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File Management

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  1. File Management Instructors: Fu-Chiung Cheng (鄭福炯) Associate Professor Computer Science & Engineering Tatung Institute of Technology email:cheng@cse.ttit.edu.tw http://www.cse.ttit.edu/~fccheng

  2. Outline • Unix File System • Basic File Manipulation Utilities • Advanced File Manipulation Utilities

  3. Unix File Systems • A file system is a collection of files and directories on • a disk or tape in standard UNIX file system format. • Low capacity disks (such as floppy disks) usually • contain a single file system. • Large disks usually are divided into several regions • (partitions), each containing a file system. • Each UNIX file system contains four major parts: • A. boot block: loader programs for booting • B. superblock: key information of the file system • C. i-node table: i-nodes store information about files. • D. data block: file storage

  4. File System layout Block 0: bootstrap Block 1: superblock Block 2 Block 2 - n:i-nodes ... Block n Block n+1 Block n+1 - last:Files ... The last Block

  5. Boot Block • A boot block may contains several physical blocks. • Note that a physical block contains 512 bytes • (or 1K or 2KB) • A boot block contains a short loader program for • booting • It is blank on other file systems.

  6. Super Block • Superblock contains key information about a file system • Superblock information: • A. Size of a file system and status: • label: name of this file system • size: the number of logic blocks • date: the last modification date of super block. • B. information of i-nodes • the number of i-nodes • the number of free i-nodes • C. information of data block: free data blocks. • The information of a superblock is loaded into memory.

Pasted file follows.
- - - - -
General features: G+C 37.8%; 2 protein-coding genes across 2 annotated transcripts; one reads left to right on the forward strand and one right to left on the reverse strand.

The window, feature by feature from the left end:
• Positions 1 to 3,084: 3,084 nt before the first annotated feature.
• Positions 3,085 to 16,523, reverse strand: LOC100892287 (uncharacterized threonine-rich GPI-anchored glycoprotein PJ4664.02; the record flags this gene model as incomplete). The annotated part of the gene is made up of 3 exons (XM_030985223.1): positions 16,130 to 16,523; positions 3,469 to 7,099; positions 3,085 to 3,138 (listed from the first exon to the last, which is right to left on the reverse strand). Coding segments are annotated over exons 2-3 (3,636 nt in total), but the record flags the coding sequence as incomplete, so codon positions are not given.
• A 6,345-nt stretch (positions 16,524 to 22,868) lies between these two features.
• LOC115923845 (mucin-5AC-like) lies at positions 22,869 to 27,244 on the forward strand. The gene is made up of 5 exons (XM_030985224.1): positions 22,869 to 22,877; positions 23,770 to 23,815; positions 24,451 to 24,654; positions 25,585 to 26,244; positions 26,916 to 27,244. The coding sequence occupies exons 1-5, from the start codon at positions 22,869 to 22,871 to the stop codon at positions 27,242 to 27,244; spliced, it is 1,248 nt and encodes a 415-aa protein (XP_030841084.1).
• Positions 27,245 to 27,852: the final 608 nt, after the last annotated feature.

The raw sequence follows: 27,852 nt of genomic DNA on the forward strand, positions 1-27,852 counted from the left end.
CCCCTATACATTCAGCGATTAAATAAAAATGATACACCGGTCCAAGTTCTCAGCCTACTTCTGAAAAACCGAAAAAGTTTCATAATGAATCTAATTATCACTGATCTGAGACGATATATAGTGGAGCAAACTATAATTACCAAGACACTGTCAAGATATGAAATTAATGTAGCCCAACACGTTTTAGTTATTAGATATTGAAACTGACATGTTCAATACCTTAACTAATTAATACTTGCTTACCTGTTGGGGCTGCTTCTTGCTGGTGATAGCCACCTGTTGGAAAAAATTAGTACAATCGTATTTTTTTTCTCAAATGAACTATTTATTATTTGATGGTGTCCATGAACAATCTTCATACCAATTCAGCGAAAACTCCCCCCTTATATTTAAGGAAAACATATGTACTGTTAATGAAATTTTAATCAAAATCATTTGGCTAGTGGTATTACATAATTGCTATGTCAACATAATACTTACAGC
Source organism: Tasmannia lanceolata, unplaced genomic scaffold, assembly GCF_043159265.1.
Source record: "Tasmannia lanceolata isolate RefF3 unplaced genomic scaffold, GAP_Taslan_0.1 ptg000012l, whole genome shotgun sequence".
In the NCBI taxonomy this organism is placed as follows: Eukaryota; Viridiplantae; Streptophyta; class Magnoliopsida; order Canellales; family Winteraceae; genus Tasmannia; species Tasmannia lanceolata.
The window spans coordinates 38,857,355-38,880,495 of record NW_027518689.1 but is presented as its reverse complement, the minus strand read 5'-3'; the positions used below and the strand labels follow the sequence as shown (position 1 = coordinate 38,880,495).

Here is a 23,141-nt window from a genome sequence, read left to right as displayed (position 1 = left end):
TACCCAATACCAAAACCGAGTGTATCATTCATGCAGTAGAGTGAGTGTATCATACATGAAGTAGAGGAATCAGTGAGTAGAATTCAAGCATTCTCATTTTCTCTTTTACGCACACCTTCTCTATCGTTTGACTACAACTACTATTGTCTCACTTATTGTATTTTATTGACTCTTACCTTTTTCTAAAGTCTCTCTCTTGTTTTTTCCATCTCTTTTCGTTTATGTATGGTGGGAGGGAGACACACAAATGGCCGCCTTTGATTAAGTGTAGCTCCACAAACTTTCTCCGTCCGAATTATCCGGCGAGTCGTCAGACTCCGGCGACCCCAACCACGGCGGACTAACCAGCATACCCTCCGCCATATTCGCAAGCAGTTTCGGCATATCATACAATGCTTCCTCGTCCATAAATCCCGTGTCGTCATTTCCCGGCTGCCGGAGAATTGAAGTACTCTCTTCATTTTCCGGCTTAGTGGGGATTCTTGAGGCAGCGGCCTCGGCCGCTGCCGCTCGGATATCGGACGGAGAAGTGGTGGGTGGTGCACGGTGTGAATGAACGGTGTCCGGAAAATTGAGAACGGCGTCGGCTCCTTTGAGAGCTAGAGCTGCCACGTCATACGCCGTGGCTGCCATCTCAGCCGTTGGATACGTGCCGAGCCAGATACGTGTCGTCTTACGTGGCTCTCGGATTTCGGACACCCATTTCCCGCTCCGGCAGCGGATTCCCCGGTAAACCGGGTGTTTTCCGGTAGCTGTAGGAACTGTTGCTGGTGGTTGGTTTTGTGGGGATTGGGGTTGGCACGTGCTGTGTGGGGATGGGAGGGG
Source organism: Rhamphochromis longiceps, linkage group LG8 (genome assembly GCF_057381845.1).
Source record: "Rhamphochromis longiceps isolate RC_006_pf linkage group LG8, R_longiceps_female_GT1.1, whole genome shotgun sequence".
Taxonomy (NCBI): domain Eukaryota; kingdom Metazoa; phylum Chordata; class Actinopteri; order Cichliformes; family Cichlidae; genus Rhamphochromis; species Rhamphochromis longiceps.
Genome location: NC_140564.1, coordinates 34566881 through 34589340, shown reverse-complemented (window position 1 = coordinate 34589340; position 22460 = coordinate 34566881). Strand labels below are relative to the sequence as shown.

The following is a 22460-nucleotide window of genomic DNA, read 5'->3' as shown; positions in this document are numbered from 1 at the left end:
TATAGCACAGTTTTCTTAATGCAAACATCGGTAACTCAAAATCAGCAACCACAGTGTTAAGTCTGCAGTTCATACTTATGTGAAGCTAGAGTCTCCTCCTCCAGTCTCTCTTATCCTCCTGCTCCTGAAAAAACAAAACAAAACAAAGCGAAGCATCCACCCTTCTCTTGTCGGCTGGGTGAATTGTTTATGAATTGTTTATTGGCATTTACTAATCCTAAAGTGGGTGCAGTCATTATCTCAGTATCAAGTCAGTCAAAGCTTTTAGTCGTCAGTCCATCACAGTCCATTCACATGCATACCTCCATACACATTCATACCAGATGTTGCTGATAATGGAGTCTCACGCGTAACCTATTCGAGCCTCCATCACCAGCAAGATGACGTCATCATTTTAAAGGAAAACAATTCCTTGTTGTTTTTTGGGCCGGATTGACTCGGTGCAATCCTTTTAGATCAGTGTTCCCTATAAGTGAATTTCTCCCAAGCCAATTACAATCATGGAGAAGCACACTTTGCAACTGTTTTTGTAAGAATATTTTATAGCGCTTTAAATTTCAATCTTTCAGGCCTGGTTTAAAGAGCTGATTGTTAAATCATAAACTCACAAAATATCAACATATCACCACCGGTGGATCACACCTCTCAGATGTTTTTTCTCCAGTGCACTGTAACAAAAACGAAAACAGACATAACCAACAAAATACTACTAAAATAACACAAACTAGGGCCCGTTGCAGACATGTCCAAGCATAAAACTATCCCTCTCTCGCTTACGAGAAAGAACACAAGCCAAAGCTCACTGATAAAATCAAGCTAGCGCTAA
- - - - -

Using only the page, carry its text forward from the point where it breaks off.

7. I-nodes • i-node: index node (information node) • i-list: the list of i-nodes • i-number: the index of i-list. • The size of an i-node: 64 bytes. • i-node 0 is reserved. • i-node 1 is the root directory. • i-node structure: next page

  8. mode I-node structure owner timestamp Data block Data block Size Data block Data block Reference count ... ... Block count Direct blocks 0-9 Data block Data block Indirect block ... Single indirect Indirect block Double indirect Indirect block Indirect block Triple indirect

  9. I-node structure • mode: A. type: file, directory, pipe, symbolic link • B. Access: read/write/execute (owner, group,) • owner: who own this I-node (file, directory, ...) • timestamp: creation, modification, access time • size: the number of bytes • block count: the number of data blocks • direct blocks: pointers to the data • single indirect: pointer to a data block which • pointers to the data blocks (128 data blocks). • Double indirect: (128*128=16384 data blocks) • Triple indirect: (128*128*128 data blocks)

  10. Data Block • A data block has 512 bytes. • A. Some FS has 1K or 2k bytes per blocks. • B. See blocks size effect (next page) • A data block may contains data of files or data of • a directory. • File: a stream of bytes. • Directory format: i-# Next size File name pad

  11. home john alex jenny Report.txt bin notes grep find i-# Next 10 Report.txt pad i-# Next 3 bin pad i-# Next 5 notes pad 0 Next

  12. Block size

  13. Current Working Directory • pwd: print current working directory home login: kc password:****** Welcome to UNIX ! $ pwd /home/kc $ cd /usr/kc/source $ pwd /usr/kc/source kc alex Report.txt source notes grep find